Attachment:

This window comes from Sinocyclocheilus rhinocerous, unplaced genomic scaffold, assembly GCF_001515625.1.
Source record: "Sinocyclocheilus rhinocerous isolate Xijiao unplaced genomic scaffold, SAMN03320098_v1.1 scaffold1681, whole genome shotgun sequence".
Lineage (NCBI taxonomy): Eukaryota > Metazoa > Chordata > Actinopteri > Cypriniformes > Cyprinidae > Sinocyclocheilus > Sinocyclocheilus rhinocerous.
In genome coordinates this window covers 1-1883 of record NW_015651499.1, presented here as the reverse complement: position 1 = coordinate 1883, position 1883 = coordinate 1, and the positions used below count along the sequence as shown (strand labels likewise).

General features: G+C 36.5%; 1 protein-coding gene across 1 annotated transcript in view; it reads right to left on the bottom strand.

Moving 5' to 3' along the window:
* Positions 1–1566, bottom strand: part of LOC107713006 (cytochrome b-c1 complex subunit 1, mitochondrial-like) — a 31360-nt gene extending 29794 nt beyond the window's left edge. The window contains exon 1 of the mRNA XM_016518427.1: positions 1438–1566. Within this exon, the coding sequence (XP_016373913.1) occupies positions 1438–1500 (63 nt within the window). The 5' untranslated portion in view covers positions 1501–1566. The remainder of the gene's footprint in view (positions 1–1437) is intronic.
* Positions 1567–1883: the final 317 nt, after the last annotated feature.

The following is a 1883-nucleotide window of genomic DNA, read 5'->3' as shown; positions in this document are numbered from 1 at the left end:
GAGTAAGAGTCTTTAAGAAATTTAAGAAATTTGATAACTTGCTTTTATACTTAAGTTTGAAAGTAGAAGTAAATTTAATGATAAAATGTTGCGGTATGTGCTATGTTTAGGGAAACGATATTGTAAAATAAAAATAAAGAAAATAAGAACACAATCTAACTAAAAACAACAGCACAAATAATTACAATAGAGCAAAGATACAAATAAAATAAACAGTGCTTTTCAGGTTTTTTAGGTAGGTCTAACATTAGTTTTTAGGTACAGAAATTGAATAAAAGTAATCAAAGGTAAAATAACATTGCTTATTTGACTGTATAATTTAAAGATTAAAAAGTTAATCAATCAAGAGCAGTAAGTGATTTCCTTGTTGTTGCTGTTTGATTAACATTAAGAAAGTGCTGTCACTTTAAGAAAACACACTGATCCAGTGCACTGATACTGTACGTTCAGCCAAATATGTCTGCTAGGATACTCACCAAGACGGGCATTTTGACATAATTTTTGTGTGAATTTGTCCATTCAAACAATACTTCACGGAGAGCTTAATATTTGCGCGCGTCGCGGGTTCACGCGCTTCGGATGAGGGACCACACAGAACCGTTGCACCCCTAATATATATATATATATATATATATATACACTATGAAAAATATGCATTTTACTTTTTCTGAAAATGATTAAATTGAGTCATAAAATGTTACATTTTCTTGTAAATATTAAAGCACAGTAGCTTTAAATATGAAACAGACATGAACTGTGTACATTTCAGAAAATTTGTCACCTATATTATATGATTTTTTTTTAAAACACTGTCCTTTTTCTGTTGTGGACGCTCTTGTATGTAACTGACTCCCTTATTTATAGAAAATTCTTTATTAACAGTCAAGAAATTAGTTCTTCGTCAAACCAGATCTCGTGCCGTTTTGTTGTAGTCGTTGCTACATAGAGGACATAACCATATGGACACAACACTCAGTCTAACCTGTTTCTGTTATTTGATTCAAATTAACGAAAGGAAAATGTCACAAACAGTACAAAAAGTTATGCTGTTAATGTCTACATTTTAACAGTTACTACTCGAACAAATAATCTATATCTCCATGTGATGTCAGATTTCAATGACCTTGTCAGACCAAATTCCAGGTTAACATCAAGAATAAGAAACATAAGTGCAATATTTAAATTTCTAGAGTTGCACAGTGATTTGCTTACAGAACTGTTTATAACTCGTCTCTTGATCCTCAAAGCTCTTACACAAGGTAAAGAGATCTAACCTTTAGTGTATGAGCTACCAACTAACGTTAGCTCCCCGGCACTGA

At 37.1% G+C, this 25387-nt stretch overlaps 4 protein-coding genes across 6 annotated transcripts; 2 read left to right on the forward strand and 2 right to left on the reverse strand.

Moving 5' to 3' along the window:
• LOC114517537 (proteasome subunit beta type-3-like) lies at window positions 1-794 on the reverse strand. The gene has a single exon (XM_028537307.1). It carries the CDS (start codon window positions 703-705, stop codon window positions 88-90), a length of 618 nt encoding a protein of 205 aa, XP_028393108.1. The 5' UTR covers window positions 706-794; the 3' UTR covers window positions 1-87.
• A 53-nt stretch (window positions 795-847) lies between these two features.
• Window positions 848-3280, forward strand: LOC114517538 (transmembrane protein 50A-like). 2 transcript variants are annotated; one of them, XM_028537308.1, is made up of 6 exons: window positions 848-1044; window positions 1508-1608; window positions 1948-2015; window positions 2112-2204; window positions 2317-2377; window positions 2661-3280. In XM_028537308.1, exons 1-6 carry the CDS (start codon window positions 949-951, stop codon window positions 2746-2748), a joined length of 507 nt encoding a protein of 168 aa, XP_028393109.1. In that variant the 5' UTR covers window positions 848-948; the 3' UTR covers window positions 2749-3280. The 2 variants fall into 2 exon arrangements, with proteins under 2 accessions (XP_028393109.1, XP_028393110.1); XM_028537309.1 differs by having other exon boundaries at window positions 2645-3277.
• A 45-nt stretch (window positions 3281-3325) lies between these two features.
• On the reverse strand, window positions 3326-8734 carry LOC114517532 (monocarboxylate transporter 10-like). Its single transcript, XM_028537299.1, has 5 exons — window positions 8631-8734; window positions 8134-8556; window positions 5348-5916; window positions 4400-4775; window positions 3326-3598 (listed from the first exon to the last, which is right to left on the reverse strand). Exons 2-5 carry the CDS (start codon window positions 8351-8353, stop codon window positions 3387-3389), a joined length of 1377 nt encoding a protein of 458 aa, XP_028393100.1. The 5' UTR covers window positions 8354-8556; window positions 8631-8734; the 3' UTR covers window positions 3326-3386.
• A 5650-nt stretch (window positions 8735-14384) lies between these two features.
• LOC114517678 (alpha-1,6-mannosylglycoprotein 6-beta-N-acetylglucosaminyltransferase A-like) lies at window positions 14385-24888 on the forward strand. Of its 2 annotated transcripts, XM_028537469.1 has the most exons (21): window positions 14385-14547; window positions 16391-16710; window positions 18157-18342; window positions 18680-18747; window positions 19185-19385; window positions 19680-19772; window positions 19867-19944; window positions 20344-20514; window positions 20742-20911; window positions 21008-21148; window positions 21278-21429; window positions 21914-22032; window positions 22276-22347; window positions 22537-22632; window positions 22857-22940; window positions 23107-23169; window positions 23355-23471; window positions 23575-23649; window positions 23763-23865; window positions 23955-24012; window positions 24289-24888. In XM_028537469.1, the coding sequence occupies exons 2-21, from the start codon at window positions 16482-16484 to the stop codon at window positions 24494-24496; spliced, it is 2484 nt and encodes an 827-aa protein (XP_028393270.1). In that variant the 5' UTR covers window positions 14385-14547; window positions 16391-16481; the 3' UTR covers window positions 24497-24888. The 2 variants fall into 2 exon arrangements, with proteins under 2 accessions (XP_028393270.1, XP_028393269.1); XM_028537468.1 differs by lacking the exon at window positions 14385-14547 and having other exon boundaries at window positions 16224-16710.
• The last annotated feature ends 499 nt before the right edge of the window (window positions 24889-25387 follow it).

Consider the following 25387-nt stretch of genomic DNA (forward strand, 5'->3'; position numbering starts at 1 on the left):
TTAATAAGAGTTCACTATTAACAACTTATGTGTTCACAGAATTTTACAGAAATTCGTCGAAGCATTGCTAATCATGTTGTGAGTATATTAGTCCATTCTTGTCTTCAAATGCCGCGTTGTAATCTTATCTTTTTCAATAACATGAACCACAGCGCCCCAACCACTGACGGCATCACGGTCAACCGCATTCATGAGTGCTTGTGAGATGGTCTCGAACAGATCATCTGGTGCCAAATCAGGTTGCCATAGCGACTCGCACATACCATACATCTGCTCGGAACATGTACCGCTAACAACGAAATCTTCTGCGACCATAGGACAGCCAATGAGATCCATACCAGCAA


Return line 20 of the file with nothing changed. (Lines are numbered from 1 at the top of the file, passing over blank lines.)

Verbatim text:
• The last annotated feature ends 499 nt before the right edge of the window (window positions 24889-25387 follow it).